These statistics are very compelling, however, I am one of the kids that can prove this study wrong. As you said, there are definitely confounding variables to this study, one being one’s metabolic rate. Someone with a fast metabolism, me being one of them, makes it harder for them to put on weight. I think getting less sleep can actually cause people to lose weight. I am currently pledging a fraternity, and I have been getting on average about 4-5 hours of sleep a night. I have lost about 5-10 pounds since pledging has started, and sometimes if people get less sleep it is because they are more busy and do not even have time to consume the typical three meals they need in a day. Another confounding variable could be exercise. Obviously those who exercise more will prevent themselves from gaining weight. Although the statistics you incorporated provide a correlation, there are definitely confounding variables to this study, and I am living proof that less sleep does not cause weight gain. Also, when people get less sleep and are very busy, they often drink coffee and other stimulants to keep them up so they can get their work done. Coffee for example activates the digestive system causing one to excrete waste more often which can also lead to weight loss. Check out this article from the opposite perspective.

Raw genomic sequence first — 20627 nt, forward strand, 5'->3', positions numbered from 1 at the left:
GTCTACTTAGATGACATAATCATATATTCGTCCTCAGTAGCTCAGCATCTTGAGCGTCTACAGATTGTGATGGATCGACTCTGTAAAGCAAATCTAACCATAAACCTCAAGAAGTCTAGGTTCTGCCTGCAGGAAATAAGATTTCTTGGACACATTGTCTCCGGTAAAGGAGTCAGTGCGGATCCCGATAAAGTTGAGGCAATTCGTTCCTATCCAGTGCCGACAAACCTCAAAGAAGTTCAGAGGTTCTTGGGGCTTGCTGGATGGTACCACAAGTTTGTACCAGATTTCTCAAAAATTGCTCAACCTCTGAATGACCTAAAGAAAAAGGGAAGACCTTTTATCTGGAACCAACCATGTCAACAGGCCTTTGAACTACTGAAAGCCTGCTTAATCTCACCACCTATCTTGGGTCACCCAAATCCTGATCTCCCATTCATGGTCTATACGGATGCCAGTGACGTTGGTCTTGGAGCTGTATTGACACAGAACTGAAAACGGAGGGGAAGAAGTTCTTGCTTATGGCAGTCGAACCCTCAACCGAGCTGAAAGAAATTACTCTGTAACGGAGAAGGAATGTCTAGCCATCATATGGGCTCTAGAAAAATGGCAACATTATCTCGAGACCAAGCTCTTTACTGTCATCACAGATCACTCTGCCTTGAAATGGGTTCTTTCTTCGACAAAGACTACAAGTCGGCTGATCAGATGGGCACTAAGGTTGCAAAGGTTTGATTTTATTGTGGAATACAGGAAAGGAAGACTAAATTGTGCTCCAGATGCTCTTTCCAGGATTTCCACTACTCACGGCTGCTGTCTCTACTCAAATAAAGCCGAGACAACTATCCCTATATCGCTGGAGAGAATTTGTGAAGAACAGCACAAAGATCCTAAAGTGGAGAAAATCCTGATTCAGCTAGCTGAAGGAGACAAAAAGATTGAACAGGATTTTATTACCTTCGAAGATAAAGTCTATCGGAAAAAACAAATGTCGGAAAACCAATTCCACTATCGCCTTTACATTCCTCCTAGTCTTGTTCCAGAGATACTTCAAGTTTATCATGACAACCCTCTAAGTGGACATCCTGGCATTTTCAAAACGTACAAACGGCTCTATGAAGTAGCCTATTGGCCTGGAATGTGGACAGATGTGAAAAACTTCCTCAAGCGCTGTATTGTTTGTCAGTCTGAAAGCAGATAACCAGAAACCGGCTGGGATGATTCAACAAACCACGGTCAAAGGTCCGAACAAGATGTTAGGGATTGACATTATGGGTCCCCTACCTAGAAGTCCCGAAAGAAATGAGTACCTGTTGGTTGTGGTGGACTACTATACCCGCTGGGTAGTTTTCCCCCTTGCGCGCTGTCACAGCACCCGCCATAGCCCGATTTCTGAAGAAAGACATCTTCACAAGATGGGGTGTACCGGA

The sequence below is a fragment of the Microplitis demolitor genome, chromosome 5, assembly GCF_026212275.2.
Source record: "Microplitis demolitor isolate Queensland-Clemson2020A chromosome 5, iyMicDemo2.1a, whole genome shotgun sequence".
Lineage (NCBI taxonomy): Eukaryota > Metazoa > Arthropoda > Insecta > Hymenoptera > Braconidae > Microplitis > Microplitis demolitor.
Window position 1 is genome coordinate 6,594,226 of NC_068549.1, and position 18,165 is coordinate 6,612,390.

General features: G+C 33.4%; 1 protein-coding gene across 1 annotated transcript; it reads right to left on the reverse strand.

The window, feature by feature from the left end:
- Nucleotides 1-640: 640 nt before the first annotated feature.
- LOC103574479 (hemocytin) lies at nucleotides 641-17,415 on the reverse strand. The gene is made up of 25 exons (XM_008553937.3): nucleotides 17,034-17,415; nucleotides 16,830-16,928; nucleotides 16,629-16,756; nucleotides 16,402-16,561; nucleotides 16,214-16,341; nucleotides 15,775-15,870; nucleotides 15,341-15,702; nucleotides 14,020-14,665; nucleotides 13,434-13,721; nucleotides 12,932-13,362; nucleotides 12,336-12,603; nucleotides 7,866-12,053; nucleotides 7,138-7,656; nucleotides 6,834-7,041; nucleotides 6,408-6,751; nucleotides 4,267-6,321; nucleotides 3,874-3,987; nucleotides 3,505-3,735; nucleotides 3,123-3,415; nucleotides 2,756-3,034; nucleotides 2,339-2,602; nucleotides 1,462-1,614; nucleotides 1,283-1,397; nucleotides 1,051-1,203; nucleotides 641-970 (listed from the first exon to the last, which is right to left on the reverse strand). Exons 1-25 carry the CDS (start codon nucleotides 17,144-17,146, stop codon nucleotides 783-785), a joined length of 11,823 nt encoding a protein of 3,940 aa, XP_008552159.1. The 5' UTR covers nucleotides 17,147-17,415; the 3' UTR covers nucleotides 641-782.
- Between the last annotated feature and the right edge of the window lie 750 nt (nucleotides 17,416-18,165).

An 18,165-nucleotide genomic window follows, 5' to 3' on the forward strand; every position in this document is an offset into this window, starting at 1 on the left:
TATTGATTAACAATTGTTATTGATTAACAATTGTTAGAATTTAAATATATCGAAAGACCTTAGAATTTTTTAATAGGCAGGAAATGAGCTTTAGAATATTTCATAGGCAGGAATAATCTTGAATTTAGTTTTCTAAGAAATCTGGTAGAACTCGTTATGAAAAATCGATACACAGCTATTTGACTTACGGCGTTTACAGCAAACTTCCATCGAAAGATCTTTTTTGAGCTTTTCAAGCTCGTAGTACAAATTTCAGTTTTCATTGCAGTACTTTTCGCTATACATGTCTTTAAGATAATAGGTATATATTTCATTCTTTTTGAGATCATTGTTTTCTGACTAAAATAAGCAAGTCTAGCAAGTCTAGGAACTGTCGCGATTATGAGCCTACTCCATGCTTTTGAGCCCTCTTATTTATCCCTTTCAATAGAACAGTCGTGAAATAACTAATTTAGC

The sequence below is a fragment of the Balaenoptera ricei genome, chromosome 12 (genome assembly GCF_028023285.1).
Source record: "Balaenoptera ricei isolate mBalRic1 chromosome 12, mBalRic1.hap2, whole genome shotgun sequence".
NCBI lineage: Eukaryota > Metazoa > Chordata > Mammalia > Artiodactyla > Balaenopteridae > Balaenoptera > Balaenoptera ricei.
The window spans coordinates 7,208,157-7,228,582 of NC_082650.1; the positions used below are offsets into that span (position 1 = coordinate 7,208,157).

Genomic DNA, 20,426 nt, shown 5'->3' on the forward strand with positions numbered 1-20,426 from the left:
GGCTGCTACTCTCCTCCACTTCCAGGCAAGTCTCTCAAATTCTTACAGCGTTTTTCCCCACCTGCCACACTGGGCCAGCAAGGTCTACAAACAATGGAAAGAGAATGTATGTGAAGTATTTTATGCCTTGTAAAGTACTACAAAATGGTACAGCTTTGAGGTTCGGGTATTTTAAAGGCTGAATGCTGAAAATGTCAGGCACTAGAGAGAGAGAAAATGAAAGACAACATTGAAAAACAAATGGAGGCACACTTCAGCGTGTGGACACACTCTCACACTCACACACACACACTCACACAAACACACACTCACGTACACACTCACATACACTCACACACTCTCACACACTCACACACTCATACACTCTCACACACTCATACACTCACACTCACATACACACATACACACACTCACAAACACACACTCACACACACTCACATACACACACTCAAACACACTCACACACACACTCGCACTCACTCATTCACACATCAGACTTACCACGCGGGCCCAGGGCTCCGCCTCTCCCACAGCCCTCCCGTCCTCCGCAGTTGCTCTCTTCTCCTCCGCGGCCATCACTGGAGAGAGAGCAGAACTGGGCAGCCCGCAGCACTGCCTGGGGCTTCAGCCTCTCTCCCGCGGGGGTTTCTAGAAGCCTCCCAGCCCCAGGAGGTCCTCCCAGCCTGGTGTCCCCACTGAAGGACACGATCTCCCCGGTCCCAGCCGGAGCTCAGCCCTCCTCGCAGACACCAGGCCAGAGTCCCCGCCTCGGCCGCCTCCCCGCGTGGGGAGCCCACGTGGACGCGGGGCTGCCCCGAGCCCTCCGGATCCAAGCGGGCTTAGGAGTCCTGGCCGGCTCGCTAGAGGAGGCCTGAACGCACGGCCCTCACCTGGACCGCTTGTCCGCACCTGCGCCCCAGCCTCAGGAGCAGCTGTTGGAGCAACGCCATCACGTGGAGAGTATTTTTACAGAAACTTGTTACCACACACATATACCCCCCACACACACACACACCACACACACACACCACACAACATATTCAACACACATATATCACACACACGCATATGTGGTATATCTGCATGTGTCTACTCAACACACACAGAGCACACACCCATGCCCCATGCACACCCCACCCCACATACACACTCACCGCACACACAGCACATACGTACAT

3. Victor William Gregory

    Hey Avery! I found your blog to very compelling. In retro-spect, it makes a lot of sense. The weeks a get a lot of sleep, I don’t eat much, whereas the weeks I loose sleep, I eat significantly more. The one thing I found to be lacking in this article is the research into the possibility of it being reverse causation. Maybe it is that people who are heavier have less sleep than those who are under weight. This is a link to an article that discusses how obesity can cause a person to loose sleep. I think this topic should be looked into more as it applies to every student on campus.